5 May 2015
Making it up as we go: Understanding British Democracy
Having lived in the UK for over a decade and studied local politics, culture and society closely, I decided that I am qualified to write an easy guide to explain how British elections work and what are the constitutional parameters that will play a factor in determining who comes to power next.
The first thing to know about the British constitution is that it doesn’t really exist. Some historians are of the view that it was never written down, while others argue that it was eaten by George I’s dog who had neglected to make another copy.(George I was known as ‘George the forgetful’). A third group of historians argues that a historical document kept at the British Library is the real constitution, but mainstream historians insist it’s just a book of recipes. Whatever the truth is, one thing is certain: it is impossible to get British historians to agree on anything.
However, the absence of a written constitution is convenient for everyone involved as not having a written document makes it easier to claim that your point of view is the correct one, an approach which forms the basis for Anglo-Saxon law. (From the old English words Anglosa and Xonlo, which roughly translate to ‘making it up as you go’ ). This will certainly be the case come Friday morning, as every political party will attempt to claim that it is the true winner of the elections, regardless of how many seats it actually won.
The important thing to know about British politics is that they are radically different from politics in other countries. In many ways, they are a reflection of the national character which is defined by subtlety, nuance and dispassion. For example, it is considered unseemly for British politicians to appear overly excited about the results of the elections. In fact, the less concerned or passionate a candidate appears, the greater his or her chances of winning. James Callaghan for example famously won the 1976 elections having not made a single speech and spending the months leading to the elections gardening, which greatly endeared him to the British public.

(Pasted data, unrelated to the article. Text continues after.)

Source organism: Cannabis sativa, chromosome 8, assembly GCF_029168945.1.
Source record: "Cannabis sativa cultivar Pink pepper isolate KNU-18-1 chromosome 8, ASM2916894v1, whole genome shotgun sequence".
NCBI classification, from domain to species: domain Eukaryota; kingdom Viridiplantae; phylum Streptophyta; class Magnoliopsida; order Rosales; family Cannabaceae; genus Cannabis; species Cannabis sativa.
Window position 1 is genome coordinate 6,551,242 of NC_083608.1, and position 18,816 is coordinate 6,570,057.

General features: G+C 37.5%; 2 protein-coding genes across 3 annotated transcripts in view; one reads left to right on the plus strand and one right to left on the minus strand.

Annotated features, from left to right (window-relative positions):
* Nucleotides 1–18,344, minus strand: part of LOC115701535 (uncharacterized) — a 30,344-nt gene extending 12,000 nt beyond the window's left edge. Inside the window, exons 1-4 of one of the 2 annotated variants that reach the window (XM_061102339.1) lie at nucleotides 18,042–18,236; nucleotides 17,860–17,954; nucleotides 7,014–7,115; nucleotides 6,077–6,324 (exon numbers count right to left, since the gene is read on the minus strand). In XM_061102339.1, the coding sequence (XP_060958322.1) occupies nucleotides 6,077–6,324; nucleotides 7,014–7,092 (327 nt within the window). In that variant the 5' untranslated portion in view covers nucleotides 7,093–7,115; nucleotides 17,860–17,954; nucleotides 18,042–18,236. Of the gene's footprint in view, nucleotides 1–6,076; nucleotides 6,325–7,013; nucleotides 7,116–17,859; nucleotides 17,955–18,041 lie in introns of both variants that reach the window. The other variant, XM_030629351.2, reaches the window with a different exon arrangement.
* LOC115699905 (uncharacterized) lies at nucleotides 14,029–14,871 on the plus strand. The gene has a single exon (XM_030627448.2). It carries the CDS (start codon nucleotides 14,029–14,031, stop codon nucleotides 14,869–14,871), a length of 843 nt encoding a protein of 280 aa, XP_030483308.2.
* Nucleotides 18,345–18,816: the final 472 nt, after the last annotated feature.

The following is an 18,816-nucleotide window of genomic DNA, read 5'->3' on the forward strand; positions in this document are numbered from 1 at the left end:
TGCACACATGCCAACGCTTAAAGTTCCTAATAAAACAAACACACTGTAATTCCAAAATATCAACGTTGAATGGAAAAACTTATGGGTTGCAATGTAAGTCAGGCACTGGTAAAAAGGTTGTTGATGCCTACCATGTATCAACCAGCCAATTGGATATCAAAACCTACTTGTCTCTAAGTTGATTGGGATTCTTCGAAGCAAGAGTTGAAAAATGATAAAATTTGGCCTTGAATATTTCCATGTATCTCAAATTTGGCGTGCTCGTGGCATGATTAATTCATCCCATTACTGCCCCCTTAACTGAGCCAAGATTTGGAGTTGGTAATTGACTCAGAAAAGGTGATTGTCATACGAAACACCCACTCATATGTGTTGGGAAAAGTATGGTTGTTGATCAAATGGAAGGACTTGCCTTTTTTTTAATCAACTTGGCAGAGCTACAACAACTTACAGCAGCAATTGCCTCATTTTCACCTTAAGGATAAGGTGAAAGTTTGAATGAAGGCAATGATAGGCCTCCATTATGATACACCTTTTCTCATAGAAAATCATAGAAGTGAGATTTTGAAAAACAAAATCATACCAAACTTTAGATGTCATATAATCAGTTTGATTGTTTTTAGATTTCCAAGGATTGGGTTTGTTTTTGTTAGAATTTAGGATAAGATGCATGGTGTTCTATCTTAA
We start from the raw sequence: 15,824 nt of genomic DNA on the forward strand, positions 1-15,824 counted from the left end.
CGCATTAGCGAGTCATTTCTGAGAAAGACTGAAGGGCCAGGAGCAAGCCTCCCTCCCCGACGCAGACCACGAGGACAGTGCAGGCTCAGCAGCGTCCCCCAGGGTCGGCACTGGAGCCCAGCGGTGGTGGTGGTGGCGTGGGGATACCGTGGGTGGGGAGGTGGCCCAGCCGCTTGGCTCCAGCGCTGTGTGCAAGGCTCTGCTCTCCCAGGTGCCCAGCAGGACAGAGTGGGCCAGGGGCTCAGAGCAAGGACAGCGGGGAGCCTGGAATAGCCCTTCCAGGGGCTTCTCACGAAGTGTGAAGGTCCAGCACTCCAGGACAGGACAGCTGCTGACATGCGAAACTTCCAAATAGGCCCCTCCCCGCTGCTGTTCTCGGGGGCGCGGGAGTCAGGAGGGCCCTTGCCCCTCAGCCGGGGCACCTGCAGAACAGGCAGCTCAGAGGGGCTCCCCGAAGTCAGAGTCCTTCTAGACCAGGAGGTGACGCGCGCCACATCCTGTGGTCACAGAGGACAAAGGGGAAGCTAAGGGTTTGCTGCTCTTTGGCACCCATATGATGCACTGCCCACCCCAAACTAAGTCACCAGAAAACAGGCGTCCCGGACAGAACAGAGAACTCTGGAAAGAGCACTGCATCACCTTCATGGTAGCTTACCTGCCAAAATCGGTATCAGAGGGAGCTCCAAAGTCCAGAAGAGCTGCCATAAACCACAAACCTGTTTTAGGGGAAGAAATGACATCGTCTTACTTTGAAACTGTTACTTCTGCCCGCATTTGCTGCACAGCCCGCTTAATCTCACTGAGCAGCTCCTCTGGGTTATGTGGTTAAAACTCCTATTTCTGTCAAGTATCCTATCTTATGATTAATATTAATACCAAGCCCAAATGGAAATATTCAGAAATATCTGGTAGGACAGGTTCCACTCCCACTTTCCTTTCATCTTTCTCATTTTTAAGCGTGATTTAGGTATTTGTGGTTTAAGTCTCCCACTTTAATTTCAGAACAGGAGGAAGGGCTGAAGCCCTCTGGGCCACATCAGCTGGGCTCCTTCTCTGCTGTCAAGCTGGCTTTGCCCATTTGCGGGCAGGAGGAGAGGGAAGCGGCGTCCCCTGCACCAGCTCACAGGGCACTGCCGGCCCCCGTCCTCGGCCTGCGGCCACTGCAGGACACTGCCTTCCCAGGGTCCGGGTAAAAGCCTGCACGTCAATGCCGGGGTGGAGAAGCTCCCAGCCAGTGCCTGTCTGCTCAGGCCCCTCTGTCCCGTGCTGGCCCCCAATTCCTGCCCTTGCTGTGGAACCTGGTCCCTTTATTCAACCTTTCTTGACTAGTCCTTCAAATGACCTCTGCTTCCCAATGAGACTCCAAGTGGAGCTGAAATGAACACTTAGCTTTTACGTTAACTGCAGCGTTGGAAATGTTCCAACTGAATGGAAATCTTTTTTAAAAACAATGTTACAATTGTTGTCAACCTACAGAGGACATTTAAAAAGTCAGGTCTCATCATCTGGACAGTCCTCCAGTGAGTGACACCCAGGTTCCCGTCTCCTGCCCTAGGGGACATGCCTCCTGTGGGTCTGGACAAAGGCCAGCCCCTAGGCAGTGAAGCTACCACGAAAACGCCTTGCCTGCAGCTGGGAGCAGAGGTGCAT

This has led observers from other countries to conclude that British elections are ‘boring’, ‘unexciting’ and ‘mind-numbingly dull’. These unfair characterisations reveal an inability to understand British political culture and what makes it distinct. For example, in no other country it would make sense to have a revolutionary like Russell Brand who preaches the values of radical apathy and extreme disinterest. Brand has emerged as one of the most important political players in Britain recently, primarily because of his refusal to show any interest in politics.
Another distinctive feature of British politics is centrism. While this is not unique to Britain, it is fair to say that the UK is far more advanced in its embrace of centrism than any other country. The two largest parties for example, Labour and the Tories, are virtually indistinguishable. Male Labour and Tory politicians can be distinguished only by the colour of their neckties for example, and even then only by trained political observers or ornithologists. Such subtlety and nuance wouldn’t be appreciated in other countries, where there is more emphasis on fierce competition and loud disagreements.